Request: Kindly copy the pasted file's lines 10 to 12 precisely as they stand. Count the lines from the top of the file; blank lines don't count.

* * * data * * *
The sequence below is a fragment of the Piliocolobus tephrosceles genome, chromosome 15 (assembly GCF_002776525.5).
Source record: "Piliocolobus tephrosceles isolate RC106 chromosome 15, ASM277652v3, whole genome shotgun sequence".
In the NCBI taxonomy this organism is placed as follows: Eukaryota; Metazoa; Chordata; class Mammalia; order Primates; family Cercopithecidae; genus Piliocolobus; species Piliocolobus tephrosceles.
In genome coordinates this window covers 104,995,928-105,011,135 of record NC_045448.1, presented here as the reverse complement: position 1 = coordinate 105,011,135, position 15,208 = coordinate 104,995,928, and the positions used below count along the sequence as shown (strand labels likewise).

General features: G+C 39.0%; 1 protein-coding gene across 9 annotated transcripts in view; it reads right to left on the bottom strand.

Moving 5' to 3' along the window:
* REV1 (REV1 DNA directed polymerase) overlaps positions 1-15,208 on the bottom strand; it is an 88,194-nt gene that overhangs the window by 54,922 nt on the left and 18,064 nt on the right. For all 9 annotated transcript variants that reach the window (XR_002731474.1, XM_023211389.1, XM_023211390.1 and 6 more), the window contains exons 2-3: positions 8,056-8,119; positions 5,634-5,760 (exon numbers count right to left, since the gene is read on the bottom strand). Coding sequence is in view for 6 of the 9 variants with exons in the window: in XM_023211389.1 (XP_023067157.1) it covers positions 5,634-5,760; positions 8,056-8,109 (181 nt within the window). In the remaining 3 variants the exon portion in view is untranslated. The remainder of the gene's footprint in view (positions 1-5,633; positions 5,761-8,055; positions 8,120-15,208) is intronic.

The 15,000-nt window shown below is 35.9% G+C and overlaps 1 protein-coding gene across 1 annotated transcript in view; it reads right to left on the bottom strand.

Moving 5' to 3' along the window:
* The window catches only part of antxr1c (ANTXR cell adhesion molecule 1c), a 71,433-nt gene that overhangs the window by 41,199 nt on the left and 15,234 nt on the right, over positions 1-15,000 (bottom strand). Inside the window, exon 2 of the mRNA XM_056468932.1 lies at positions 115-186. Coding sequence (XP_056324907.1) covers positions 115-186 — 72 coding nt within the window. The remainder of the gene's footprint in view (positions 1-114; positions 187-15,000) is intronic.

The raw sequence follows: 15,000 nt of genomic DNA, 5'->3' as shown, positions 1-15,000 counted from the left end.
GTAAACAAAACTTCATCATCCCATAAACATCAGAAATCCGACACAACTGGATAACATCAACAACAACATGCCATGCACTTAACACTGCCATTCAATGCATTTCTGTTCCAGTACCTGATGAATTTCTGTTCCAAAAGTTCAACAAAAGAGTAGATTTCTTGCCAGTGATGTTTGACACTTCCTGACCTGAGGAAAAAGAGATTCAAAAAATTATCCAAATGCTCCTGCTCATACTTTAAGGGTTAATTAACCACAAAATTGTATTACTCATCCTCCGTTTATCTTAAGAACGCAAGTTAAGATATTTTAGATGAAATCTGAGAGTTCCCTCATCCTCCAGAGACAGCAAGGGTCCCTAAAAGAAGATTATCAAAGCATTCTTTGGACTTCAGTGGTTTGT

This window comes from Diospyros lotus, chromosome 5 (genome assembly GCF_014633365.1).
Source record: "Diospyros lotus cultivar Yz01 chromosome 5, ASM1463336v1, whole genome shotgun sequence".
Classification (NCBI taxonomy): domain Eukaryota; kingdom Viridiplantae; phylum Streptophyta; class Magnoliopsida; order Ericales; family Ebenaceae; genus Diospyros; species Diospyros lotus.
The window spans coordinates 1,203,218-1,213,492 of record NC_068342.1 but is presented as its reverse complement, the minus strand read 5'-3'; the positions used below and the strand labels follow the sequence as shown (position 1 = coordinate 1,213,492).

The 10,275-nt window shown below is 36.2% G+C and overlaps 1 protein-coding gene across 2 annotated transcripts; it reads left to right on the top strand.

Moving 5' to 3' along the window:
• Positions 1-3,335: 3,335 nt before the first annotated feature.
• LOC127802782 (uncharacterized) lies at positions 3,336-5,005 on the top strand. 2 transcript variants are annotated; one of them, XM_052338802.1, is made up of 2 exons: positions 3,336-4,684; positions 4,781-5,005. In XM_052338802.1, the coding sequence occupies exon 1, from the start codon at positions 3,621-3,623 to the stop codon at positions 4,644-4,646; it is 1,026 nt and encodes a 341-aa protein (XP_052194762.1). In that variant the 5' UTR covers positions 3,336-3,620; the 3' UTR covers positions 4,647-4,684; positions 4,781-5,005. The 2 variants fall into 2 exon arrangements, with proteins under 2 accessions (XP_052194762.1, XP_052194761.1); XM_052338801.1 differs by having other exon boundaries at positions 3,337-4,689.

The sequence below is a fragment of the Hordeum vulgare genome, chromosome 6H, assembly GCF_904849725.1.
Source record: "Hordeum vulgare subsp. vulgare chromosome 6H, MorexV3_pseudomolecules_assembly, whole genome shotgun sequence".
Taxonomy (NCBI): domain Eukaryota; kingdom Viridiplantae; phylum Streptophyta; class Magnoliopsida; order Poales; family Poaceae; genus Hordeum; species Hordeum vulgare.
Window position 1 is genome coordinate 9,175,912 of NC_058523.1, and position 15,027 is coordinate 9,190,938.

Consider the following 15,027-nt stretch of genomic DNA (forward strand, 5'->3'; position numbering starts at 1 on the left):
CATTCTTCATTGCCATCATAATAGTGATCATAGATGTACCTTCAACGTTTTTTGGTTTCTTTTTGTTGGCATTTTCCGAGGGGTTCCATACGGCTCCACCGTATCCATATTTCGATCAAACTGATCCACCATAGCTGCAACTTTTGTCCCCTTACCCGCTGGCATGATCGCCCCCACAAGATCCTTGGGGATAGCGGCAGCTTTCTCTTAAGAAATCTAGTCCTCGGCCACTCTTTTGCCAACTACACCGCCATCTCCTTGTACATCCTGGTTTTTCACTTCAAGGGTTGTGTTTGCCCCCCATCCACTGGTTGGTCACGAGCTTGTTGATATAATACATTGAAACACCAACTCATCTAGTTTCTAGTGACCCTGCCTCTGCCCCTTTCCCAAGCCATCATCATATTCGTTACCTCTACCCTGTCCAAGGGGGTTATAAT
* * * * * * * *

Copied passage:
* The window catches only part of antxr1c (ANTXR cell adhesion molecule 1c), a 71,433-nt gene that overhangs the window by 41,199 nt on the left and 15,234 nt on the right, over positions 1-15,000 (bottom strand). Inside the window, exon 2 of the mRNA XM_056468932.1 lies at positions 115-186. Coding sequence (XP_056324907.1) covers positions 115-186 — 72 coding nt within the window. The remainder of the gene's footprint in view (positions 1-114; positions 187-15,000) is intronic.

The raw sequence follows: 15,000 nt of genomic DNA, 5'->3' as shown, positions 1-15,000 counted from the left end.
GTAAACAAAACTTCATCATCCCATAAACATCAGAAATCCGACACAACTGGATAACATCAACAACAACATGCCATGCACTTAACACTGCCATTCAATGCATTTCTGTTCCAGTACCTGATGAATTTCTGTTCCAAAAGTTCAACAAAAGAGTAGATTTCTTGCCAGTGATGTTTGACACTTCCTGACCTGAGGAAAAAGAGATTCAAAAAATTATCCAAATGCTCCTGCTCATACTTTAAGGGTTAATTAACCACAAAATTGTATTACTCATCCTCCGTTTATCTTAAGAACGCAAGTTAAGATATTTTAGATGAAATCTGAGAGTTCCCTCATCCTCCAGAGACAGCAAGGGTCCCTAAAAGAAGATTATCAAAGCATTCTTTGGACTTCAGTGGTTTGT